Thursday, 12 September 2019

Texans File Lawsuit Against City of San Antonio for Excluding Chick-fil-A from Local Airport

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Texas residents have filed a lawsuit against the city of San Antonio for its decision to ban Chick-fil-A from opening a shop in the local airport, arguing that the ban was motivated by the company's religious beliefs.

Plaintiffs Patrick Von Dohlen, Brian Greco, Kevin Jason Khattar, Michael Knuffke, and Daniel Petri filed suit against the city under SB 1978, dubbed the “Save Chick-fil-A bill.” Signed by Republican Texas Gov. Greg Abbott, SB 1978 outlaws government retaliation based on “membership in and support to religious organizations.”

State Rep. Matt Krause, R-Fort Worth, who sponsored the bill in the House, said all Texans were affected by a local government who oversteps its bounds. The law, he argued, seeks to ensure that the government cannot punish businesses or people for their religious beliefs.

“Hopefully this bill will be a reminder for many and a deterrent for others so that we don't have another situation like we had in San Antonio,” Krause said.

The lawsuit states the city of San Antonio is in violation of SB 1978 by banning Chick-fil-A from the San Antonio airport and asks the court to issue an injunction to block the city and airport shop operator Paradies Lagardere from banning the restaurant chain in the future. The plaintiffs also seek to stop the city from "taking any adverse action against Chick-fil-A or any other person or entity, which is based wholly or partly on that person or entity's support for religious organizations that oppose homosexual behavior.”

The lawsuit also seeks the city to pay the plaintiffs’ legal fees.

According to the group Texas Values Action, by banning the restaurant chain from opening a shop at the airport, San Antonio officials are engaged in bullying.

"The continued religious ban on Chick-fil-A by the San Antonio City Council has left citizens with no choice but to take this case to court," said Texas Values Action president Jonathan Saenz, according to The Texas Tribune. "Any other vendor that tries to replace Chick-fil-A at the airport will be doing so under a major cloud of long and costly litigation with the city.”

This is certainly not the first time Chick-fil-A has been blocked from certain regions because of its traditional values. Rider University in New Jersey removed the restaurant from consideration for a new restaurant on campus because of “the company’s record widely perceived to be in opposition to the LGBTQ+ community.”

Earlier this year, Buffalo Niagara International Airport in New York nixed plans for a Chick-fil-A restaurant, a decision applauded by Democratic Assemblyman Sean Ryan of Buffalo.

“The views of Chick-fil-A do not represent our state or the Western New York community, and businesses that support discrimination have no place operating in taxpayer-funded public facilities,” he said in a statement.

Chick-fil-A has established a reputation for its charitable endeavors and well-intentioned employees, but the company also made enemies with those on the Left for daring to espouse a traditional, Christian view on marriage.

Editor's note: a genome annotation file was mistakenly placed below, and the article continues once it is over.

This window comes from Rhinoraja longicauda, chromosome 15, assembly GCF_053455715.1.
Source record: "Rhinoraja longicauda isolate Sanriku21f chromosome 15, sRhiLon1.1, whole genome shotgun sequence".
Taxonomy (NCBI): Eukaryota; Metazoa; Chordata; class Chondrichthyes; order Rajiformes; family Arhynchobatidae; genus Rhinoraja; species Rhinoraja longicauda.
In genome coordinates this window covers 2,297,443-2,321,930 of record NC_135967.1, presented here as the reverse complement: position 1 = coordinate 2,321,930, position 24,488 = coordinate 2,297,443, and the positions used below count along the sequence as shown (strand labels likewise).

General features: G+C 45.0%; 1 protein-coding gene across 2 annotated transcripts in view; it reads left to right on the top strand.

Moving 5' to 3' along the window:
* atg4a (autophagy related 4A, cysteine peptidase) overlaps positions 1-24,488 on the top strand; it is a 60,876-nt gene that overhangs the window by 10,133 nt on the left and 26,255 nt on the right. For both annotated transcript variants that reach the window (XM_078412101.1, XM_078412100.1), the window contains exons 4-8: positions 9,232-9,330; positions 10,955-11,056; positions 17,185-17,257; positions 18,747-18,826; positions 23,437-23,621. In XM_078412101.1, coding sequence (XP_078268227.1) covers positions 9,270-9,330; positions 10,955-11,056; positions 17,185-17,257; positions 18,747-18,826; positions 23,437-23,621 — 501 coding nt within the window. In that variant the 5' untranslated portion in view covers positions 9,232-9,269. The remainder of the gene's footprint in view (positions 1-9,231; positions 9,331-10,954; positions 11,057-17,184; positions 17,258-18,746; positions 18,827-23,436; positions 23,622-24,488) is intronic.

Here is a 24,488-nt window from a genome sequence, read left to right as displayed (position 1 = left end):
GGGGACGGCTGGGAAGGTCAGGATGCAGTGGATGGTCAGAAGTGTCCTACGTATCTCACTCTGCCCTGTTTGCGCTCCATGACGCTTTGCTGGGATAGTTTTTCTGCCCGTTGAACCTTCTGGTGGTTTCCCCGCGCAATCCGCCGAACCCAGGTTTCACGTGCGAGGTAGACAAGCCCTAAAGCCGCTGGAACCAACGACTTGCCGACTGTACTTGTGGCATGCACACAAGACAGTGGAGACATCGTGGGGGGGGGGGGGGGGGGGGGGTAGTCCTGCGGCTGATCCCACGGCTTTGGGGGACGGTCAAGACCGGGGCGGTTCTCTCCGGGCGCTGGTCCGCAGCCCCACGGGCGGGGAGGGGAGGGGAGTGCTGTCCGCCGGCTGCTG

In 2012, Chick-fil-A founder Dan Cathy made a statement in which he expressed support for one-man/one-woman marriage.

"I think we are inviting God's judgment on our nation when we shake our fist at Him and say, 'We know better than you as to what constitutes a marriage,'" Cathy said at the time. "I pray God's mercy on our generation that has such a prideful, arrogant attitude to think that we have the audacity to define what marriage is about."

Chick-fil-A has not once denied service to any customer based on any particular bias, but that did not stop LGBTQ activists from launching a boycott against the restaurant because of its corporate values rooted in deeply held Christian beliefs. GLAAD staged a “kiss-in” at Chick-fil-A restaurants across the country, while another campaign attempted to shirk the restaurant out of money by encouraging customers to order only a large water at Chick-fil-A drive-thrus, reports.

Those boycotts did little to hurt the company’s successes. Despite the intolerance from those on the Left, Chick-fil-A is now the third largest restaurant chain in the United States, according to data from the Nation’s Restaurant News — up from the No. 7 spot last year. Business Insider reports, “The chicken chain’s massive growth in 2018 moved it into the No. 3 spot on the ranking of the largest restaurant chains in the US, with $10.46 billion in American system-wide sales.”

These numbers are particularly impressive given that Chick-fil-A competes with chains with many more locations, Kalinowski Equity Research founder Mark Kalinowski told Business Insider. And Kalinowski believes that Chick-fil-A’s growth could double in the “not-to-distant future,” particularly if lawsuits like the one in San Antonio are successful, as Chick-fil-A would then have the opportunity to break into bigger markets.

"They're severely under-penetrated," Kalinowski said. "Once you start looking at all these other big metropolitan areas in all these states, there's room for growth for, not just years and years to come but potentially decades to come."

The San Antonio City Council is confident, however, that it will be victorious in the lawsuit. Laura Mayes, chief communications officer for the city, told the Texas Tribune via email that the lawsuit was merely an attempt to “improperly use the court to advance [a] political agenda.”

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